Moody’s Investors Service has revised how it will evaluate the under-funding of multi-employer defined-benefit pension plans and the liabilities it creates for some debt issuers.
The debt rater explained that it will consider a company’s share of plan under-funding to represent a long-term, debt-like liability and will adjust its interpretation of the company’s financial statements accordingly.
Moody’s said 62 companies that it rates contribute to multi-employer plans.
Multi-employer plans, popular in unionized industries, allow itinerant employees to keep their pension plans as they switch employers. Under current accounting rules, companies treat their contributions as an annual expense and do not have to disclose projections of their long-term obligations, which can fluctuate significantly. Companies that sponsor significantly under-funded plans are often in the construction, entertainment/printing, food/supermarkets, hotels/casinos, and transportation industries, according to Moody’s.
Moody’s has expressed concern in the past that the plans may soon saddle companies with higher payments to avoid a funding deficiency. The rating agency’s own study of 133 plans found estimated average funding of 83 percent, with total under-funding across the industries studied at about $49 billion. Some very large plans were only about half funded, the Moody’s study found.
Rated companies have opposed the change. United Parcel Service, the top contributor to such plans according to the Moody’s study, paid nearly $1.2 billion in 2004. UPS makes no internal projections for its long-term exposure, Norman Black, spokesperson for the shipping company told CFO magazine last May. “We do not view it as long-term debt; it is the cost of labor, which is short-term.”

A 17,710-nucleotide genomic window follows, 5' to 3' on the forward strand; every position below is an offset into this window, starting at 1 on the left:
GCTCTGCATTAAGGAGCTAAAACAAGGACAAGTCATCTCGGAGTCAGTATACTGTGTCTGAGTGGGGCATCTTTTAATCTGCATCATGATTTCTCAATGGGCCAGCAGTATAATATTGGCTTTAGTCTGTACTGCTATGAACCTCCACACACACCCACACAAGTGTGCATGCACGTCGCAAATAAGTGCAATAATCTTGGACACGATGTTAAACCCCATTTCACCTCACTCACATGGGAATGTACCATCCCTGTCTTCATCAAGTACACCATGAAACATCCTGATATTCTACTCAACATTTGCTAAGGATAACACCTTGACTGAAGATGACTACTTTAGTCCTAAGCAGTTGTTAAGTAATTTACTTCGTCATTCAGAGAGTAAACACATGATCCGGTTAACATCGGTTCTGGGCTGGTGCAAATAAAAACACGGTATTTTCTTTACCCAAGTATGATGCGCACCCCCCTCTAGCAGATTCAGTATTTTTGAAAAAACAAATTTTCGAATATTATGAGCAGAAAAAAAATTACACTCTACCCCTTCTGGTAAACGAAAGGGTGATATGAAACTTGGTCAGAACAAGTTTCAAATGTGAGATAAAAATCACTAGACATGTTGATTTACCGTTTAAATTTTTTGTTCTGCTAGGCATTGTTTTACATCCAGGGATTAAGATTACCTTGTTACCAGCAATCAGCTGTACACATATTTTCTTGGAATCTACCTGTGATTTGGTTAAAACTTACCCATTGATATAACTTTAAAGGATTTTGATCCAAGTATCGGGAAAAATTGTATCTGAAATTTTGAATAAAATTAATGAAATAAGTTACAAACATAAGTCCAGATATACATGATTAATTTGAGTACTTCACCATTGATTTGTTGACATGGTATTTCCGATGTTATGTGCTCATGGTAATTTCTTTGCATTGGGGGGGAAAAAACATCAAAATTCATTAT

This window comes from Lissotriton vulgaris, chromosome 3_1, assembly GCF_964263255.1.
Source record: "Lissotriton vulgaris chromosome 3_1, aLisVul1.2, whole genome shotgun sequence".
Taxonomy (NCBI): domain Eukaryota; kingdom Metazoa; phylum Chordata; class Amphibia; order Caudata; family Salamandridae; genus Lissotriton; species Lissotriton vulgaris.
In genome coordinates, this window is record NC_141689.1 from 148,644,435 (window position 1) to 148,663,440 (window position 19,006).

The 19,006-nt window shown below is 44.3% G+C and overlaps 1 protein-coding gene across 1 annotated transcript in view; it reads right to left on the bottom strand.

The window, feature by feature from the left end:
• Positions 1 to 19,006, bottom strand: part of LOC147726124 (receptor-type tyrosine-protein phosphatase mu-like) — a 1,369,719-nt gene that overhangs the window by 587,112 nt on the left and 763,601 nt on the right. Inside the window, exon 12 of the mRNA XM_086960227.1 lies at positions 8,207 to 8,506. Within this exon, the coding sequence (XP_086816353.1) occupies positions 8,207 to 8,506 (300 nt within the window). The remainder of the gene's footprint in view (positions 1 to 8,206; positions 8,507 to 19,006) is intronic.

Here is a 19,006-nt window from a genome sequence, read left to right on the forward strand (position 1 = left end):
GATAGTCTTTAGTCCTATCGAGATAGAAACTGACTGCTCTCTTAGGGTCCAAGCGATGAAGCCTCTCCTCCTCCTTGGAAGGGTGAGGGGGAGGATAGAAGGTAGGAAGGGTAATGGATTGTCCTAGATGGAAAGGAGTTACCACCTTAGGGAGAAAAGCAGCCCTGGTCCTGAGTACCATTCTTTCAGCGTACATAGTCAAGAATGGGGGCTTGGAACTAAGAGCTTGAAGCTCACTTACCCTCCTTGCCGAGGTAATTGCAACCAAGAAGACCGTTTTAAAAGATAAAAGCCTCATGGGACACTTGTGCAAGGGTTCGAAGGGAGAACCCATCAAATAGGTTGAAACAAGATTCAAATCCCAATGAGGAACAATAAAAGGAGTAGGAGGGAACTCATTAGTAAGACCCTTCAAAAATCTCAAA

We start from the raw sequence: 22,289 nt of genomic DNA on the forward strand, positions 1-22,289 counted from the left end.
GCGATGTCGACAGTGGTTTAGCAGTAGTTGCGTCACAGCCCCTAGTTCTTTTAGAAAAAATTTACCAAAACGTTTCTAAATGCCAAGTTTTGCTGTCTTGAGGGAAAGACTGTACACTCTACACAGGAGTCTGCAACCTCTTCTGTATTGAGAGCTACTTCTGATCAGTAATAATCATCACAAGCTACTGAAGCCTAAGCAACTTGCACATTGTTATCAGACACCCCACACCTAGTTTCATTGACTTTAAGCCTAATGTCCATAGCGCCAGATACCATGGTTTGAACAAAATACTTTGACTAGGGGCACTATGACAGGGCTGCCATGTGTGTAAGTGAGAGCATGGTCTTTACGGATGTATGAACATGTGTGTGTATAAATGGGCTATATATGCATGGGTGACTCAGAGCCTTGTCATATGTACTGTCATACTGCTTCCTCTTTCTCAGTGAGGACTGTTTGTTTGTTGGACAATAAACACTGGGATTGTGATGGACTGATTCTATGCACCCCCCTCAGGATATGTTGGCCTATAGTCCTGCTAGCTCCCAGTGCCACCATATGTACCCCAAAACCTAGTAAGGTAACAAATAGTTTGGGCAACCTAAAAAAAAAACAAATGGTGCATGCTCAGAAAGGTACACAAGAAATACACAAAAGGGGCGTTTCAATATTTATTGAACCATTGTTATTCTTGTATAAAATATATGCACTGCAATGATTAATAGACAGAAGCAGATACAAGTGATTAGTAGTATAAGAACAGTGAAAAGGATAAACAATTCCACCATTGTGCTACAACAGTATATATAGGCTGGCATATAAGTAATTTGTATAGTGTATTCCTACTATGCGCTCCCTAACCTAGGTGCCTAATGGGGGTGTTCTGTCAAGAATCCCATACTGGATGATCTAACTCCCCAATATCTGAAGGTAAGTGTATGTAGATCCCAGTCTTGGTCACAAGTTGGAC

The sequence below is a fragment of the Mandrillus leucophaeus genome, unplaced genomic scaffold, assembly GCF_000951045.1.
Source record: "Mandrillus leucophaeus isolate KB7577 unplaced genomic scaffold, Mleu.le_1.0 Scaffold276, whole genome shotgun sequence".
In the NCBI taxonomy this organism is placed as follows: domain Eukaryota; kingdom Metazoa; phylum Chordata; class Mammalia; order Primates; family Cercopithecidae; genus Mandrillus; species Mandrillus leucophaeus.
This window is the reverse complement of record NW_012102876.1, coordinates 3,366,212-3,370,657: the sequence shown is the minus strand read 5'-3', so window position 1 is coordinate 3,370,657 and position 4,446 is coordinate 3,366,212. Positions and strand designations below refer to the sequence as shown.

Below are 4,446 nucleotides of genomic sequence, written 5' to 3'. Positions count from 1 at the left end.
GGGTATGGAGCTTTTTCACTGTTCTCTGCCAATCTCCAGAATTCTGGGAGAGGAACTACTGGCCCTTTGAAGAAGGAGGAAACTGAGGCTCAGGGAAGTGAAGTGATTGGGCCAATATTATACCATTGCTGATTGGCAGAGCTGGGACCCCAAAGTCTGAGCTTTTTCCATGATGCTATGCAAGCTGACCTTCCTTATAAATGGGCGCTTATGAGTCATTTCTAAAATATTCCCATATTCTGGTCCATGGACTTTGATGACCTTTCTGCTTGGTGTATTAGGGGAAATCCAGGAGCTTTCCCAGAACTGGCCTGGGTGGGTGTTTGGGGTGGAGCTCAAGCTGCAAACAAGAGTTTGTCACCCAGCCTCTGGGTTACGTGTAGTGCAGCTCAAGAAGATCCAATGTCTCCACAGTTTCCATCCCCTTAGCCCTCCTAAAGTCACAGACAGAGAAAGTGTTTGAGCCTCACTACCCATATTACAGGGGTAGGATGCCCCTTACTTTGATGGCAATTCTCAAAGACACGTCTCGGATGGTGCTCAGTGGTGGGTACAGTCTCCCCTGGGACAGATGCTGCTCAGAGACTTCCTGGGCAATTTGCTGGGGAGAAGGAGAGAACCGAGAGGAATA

“Just because the contribution is driven by union negotiations does not imply to us that there’s no long-term liability,” Greg Jonas, managing director at Moody’s, told CFO.
In its announcement Tuesday, Moody’s warned that some companies could see downgrades under certain circumstances. However, the rating agency also said it will consider rating actions only after discussion with the management of affected companies, and that it would incorporate any mitigating information those companies might provide.
Moody’s first proposed a methodology for evaluating the under-funding of such plans as a liability back in January. Its original methodology assumed that companies that sponsor multi-employer plans would bear 75 percent of the under-funding burden and that employees would bear the remaining 25 percent.
Moody’s said it now assumes that companies and employees will each bear half of the under-funding burden.
The rating agency also noted that contributions to multiemployer pension plans have been increasing in recent years, suggesting that companies and employees are responding to concerns about under-funding. Moody’s said that the 62 companies that it rates that contribute to multiemployer plans have, on average, increased their contributions 10.3 percent per year over the past three years.